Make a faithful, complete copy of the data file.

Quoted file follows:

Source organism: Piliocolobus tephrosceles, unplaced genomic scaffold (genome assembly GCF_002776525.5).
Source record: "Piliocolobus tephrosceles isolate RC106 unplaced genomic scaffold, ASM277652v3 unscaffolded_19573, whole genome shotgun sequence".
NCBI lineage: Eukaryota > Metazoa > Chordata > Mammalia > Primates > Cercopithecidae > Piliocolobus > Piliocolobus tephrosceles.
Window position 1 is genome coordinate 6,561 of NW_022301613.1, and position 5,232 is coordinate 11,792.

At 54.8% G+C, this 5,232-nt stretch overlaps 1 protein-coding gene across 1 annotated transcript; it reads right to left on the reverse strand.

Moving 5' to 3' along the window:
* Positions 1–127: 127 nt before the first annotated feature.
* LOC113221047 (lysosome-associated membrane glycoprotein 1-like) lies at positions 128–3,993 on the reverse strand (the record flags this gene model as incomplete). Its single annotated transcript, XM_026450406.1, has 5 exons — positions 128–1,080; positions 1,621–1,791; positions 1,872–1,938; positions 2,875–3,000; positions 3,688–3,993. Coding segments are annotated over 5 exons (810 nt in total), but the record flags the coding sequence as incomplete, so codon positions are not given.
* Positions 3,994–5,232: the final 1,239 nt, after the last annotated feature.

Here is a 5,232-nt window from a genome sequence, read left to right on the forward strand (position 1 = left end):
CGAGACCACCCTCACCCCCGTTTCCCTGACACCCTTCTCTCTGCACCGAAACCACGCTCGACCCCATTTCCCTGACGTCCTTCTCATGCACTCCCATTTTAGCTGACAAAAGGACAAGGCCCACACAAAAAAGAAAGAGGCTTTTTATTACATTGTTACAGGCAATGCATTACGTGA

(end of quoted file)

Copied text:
Source organism: Piliocolobus tephrosceles, unplaced genomic scaffold (genome assembly GCF_002776525.5).
Source record: "Piliocolobus tephrosceles isolate RC106 unplaced genomic scaffold, ASM277652v3 unscaffolded_19573, whole genome shotgun sequence".
NCBI lineage: Eukaryota > Metazoa > Chordata > Mammalia > Primates > Cercopithecidae > Piliocolobus > Piliocolobus tephrosceles.
Window position 1 is genome coordinate 6,561 of NW_022301613.1, and position 5,232 is coordinate 11,792.

At 54.8% G+C, this 5,232-nt stretch overlaps 1 protein-coding gene across 1 annotated transcript; it reads right to left on the reverse strand.

Moving 5' to 3' along the window:
* Positions 1–127: 127 nt before the first annotated feature.
* LOC113221047 (lysosome-associated membrane glycoprotein 1-like) lies at positions 128–3,993 on the reverse strand (the record flags this gene model as incomplete). Its single annotated transcript, XM_026450406.1, has 5 exons — positions 128–1,080; positions 1,621–1,791; positions 1,872–1,938; positions 2,875–3,000; positions 3,688–3,993. Coding segments are annotated over 5 exons (810 nt in total), but the record flags the coding sequence as incomplete, so codon positions are not given.
* Positions 3,994–5,232: the final 1,239 nt, after the last annotated feature.

Here is a 5,232-nt window from a genome sequence, read left to right on the forward strand (position 1 = left end):
CGAGACCACCCTCACCCCCGTTTCCCTGACACCCTTCTCTCTGCACCGAAACCACGCTCGACCCCATTTCCCTGACGTCCTTCTCATGCACTCCCATTTTAGCTGACAAAAGGACAAGGCCCACACAAAAAAGAAAGAGGCTTTTTATTACATTGTTACAGGCAATGCATTACGTGA